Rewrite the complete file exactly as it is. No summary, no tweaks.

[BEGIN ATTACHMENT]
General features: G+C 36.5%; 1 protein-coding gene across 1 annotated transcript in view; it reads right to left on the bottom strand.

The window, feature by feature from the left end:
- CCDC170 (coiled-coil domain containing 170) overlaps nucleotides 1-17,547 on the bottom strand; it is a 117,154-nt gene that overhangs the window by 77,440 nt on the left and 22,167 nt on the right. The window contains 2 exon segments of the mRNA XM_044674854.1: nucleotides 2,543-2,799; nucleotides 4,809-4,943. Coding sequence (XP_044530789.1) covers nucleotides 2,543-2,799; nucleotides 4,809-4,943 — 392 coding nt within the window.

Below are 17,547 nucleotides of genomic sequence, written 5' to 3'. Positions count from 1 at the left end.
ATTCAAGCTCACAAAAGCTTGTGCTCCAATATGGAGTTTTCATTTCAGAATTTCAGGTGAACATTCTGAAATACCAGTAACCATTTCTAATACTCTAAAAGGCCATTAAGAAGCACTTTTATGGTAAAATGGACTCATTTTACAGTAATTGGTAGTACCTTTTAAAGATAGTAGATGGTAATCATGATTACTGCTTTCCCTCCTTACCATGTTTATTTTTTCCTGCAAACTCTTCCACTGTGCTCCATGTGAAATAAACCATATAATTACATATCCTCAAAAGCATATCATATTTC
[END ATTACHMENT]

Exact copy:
General features: G+C 36.5%; 1 protein-coding gene across 1 annotated transcript in view; it reads right to left on the bottom strand.

The window, feature by feature from the left end:
- CCDC170 (coiled-coil domain containing 170) overlaps nucleotides 1-17,547 on the bottom strand; it is a 117,154-nt gene that overhangs the window by 77,440 nt on the left and 22,167 nt on the right. The window contains 2 exon segments of the mRNA XM_044674854.1: nucleotides 2,543-2,799; nucleotides 4,809-4,943. Coding sequence (XP_044530789.1) covers nucleotides 2,543-2,799; nucleotides 4,809-4,943 — 392 coding nt within the window.

Below are 17,547 nucleotides of genomic sequence, written 5' to 3'. Positions count from 1 at the left end.
ATTCAAGCTCACAAAAGCTTGTGCTCCAATATGGAGTTTTCATTTCAGAATTTCAGGTGAACATTCTGAAATACCAGTAACCATTTCTAATACTCTAAAAGGCCATTAAGAAGCACTTTTATGGTAAAATGGACTCATTTTACAGTAATTGGTAGTACCTTTTAAAGATAGTAGATGGTAATCATGATTACTGCTTTCCCTCCTTACCATGTTTATTTTTTCCTGCAAACTCTTCCACTGTGCTCCATGTGAAATAAACCATATAATTACATATCCTCAAAAGCATATCATATTTC